Background: Chlamydia trachomatis (CT) and Neisseria gonorrhoeae (NG) represent the most common agents of sexually transmitted pharyngeal infections. These conditions are frequently asymptomatic, acting as important reservoir for further transmission. The aim of this study was to assess the prevalence and predictors of pharyngeal infections due to CT and NG in a cohort of patients attending a STI Clinic in the North of Italy. Materials/methods: From January 2016 to September 2018, all the consecutive patients attending the STI Outpatients Clinic of St. Orsola-Malpighi Hospital (Bologna) and reporting unsafe oral intercourses were considered eligible for the study. After a clinical examination, a pharyngeal swab for the molecular detection of CT and NG (Versant CT/GC DNA 1.0 Assay; Siemens) was collected from each patient. Moreover, on the basis of patients’ sexual behavior and symptoms, urine samples and/or ano-rectal swabs for CT/NG detection were collected. In case of a CT positivity, a molecular genotyping based on omp1 gene PCR, was performed. Results: During the study period, 893 patients (119 females and 774 MSM) were enrolled. Globally, a total of 134 cases of gonorrhoea (15%) and 34 chlamydial infections (3.8%) were detected in the pharyngeal site, with no significant differences between males and females. More than 90% of the pharyngeal infections were completely asymptomatic and the presence of symptoms was not a predictor of a pharyngeal infection (P=0.7). On the contrary, a history of sexual contacts with a partner positive for CT and/or NG (P<0.0001), the HIV-positivity (P=0.01), as well as the detection of a genital or rectal chlamydia or gonorrhoea (P<0.0001) were significantly associated with the presence of a pharyngeal infection. For patients providing urines in addition to pharyngeal swabs, a total of 79.2% of CT and/or NG infections would have been missed if the pharyngeal site had not been tested. Pharyngeal LGV was quite rare, with an overall prevalence of 0.4%. All LGV pharyngeal cases were found in asymptomatic MSM. Conclusions: A deep knowledge about the prevalence and characteristics of pharyngeal CT/NG infections could help to set up effective strategies for the prevention of STI acquisition and spread.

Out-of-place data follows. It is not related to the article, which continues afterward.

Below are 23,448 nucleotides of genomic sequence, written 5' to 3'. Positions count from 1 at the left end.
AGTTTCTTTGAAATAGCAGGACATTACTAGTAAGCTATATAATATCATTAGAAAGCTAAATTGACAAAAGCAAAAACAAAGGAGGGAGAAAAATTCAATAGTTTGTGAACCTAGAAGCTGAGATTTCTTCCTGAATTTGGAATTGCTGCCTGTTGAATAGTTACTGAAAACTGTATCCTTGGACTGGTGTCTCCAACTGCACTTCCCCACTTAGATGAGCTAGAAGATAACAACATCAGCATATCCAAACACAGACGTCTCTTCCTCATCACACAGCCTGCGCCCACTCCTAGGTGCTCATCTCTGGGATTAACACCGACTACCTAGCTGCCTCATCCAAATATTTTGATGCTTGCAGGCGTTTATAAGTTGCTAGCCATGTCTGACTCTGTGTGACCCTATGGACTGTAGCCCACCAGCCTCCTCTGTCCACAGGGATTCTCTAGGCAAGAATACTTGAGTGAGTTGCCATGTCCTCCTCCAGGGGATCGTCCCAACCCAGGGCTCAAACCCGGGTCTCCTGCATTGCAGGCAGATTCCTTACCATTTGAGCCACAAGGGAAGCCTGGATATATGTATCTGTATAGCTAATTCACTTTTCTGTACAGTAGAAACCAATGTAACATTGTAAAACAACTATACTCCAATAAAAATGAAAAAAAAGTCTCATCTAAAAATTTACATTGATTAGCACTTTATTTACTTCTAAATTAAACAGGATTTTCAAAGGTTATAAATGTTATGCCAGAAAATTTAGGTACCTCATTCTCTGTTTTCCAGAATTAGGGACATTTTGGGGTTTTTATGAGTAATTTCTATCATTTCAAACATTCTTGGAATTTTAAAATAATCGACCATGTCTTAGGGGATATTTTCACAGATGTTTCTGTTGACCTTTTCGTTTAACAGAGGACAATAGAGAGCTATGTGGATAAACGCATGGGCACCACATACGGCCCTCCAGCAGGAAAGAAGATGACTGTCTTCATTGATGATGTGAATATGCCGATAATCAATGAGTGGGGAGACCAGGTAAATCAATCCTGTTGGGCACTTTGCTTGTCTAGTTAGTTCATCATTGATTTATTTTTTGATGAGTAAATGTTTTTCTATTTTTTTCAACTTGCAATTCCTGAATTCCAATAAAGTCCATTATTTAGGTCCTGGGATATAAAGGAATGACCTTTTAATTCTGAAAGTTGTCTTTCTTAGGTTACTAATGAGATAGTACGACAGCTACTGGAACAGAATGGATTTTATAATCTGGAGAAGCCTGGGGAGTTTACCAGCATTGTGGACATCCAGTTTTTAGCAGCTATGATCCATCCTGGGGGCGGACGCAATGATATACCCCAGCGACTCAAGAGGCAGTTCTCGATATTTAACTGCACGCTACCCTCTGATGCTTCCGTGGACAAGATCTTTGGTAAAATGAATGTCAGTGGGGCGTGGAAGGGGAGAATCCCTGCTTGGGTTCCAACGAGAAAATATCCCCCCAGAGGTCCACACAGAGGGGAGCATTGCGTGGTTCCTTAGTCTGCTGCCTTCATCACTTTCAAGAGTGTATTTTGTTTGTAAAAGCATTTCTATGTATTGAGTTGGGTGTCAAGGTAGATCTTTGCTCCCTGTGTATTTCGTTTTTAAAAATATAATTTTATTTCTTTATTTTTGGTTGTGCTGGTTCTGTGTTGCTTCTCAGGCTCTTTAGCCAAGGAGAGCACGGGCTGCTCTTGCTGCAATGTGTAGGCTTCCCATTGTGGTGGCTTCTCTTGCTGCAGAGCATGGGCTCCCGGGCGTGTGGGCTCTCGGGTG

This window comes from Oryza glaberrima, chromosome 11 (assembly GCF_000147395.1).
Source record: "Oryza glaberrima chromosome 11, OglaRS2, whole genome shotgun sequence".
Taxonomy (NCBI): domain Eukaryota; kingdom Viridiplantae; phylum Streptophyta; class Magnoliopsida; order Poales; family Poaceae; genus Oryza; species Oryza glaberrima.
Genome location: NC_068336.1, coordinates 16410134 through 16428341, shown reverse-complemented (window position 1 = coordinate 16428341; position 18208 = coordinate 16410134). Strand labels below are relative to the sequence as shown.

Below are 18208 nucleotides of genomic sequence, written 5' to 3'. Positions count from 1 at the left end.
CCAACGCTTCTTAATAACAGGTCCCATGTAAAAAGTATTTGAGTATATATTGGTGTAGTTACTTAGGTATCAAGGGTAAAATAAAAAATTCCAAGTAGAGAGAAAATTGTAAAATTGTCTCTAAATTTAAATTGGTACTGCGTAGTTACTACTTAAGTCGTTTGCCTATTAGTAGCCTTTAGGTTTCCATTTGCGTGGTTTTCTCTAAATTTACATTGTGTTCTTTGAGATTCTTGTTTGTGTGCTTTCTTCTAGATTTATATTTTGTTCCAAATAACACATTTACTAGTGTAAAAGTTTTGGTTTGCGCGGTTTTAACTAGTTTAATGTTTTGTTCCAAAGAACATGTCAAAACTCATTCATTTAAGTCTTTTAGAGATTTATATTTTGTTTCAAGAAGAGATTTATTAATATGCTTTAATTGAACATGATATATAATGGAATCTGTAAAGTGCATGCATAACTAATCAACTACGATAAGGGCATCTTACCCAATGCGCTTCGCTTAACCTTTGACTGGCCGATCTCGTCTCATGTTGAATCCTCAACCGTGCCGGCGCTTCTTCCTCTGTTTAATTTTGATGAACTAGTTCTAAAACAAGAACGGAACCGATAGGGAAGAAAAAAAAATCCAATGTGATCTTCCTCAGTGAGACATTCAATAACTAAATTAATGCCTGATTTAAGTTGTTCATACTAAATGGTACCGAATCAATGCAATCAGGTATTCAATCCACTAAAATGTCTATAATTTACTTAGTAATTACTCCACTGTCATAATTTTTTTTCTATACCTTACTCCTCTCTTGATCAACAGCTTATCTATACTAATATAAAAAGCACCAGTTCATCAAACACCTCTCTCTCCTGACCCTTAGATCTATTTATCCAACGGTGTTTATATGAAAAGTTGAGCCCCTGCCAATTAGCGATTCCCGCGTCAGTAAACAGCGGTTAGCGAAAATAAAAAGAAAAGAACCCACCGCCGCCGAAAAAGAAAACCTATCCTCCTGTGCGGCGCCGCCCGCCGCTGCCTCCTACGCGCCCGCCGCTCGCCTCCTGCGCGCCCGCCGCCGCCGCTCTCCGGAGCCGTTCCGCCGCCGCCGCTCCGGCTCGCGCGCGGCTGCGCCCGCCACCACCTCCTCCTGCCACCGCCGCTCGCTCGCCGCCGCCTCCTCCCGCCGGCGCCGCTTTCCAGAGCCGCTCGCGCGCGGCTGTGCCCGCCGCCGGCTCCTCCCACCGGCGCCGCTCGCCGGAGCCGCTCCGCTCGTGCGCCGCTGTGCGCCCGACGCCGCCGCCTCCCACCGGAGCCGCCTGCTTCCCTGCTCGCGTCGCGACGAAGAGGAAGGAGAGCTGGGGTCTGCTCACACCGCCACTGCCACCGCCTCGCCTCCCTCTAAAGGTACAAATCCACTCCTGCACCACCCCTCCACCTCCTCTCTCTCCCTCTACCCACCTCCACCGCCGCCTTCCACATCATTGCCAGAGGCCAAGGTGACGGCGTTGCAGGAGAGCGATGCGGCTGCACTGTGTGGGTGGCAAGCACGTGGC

Pharyngeal chlamydia and gonorrhoea: a hidden problem.

Marangoni A.;Foschi C.;Gaspari V.;Roncarati G.;Salvo M.;D'Antuono A.;Re M. C.
2019

Abstract

Background: Chlamydia trachomatis (CT) and Neisseria gonorrhoeae (NG) represent the most common agents of sexually transmitted pharyngeal infections. These conditions are frequently asymptomatic, acting as important reservoir for further transmission. The aim of this study was to assess the prevalence and predictors of pharyngeal infections due to CT and NG in a cohort of patients attending a STI Clinic in the North of Italy. Materials/methods: From January 2016 to September 2018, all the consecutive patients attending the STI Outpatients Clinic of St. Orsola-Malpighi Hospital (Bologna) and reporting unsafe oral intercourses were considered eligible for the study. After a clinical examination, a pharyngeal swab for the molecular detection of CT and NG (Versant CT/GC DNA 1.0 Assay; Siemens) was collected from each patient. Moreover, on the basis of patients’ sexual behavior and symptoms, urine samples and/or ano-rectal swabs for CT/NG detection were collected. In case of a CT positivity, a molecular genotyping based on omp1 gene PCR, was performed. Results: During the study period, 893 patients (119 females and 774 MSM) were enrolled. Globally, a total of 134 cases of gonorrhoea (15%) and 34 chlamydial infections (3.8%) were detected in the pharyngeal site, with no significant differences between males and females. More than 90% of the pharyngeal infections were completely asymptomatic and the presence of symptoms was not a predictor of a pharyngeal infection (P=0.7). On the contrary, a history of sexual contacts with a partner positive for CT and/or NG (P<0.0001), the HIV-positivity (P=0.01), as well as the detection of a genital or rectal chlamydia or gonorrhoea (P<0.0001) were significantly associated with the presence of a pharyngeal infection. For patients providing urines in addition to pharyngeal swabs, a total of 79.2% of CT and/or NG infections would have been missed if the pharyngeal site had not been tested. Pharyngeal LGV was quite rare, with an overall prevalence of 0.4%. All LGV pharyngeal cases were found in asymptomatic MSM. Conclusions: A deep knowledge about the prevalence and characteristics of pharyngeal CT/NG infections could help to set up effective strategies for the prevention of STI acquisition and spread.
ESCMID library of 29th ECCMID
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Marangoni A., Foschi C., Gaspari V., Galli S., Moroni A., Roncarati G., Salvo M., D'Antuono A., Furlini G., Re M.C.
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Utilizza questo identificativo per citare o creare un link a questo documento: http://hdl.handle.net/11585/685461
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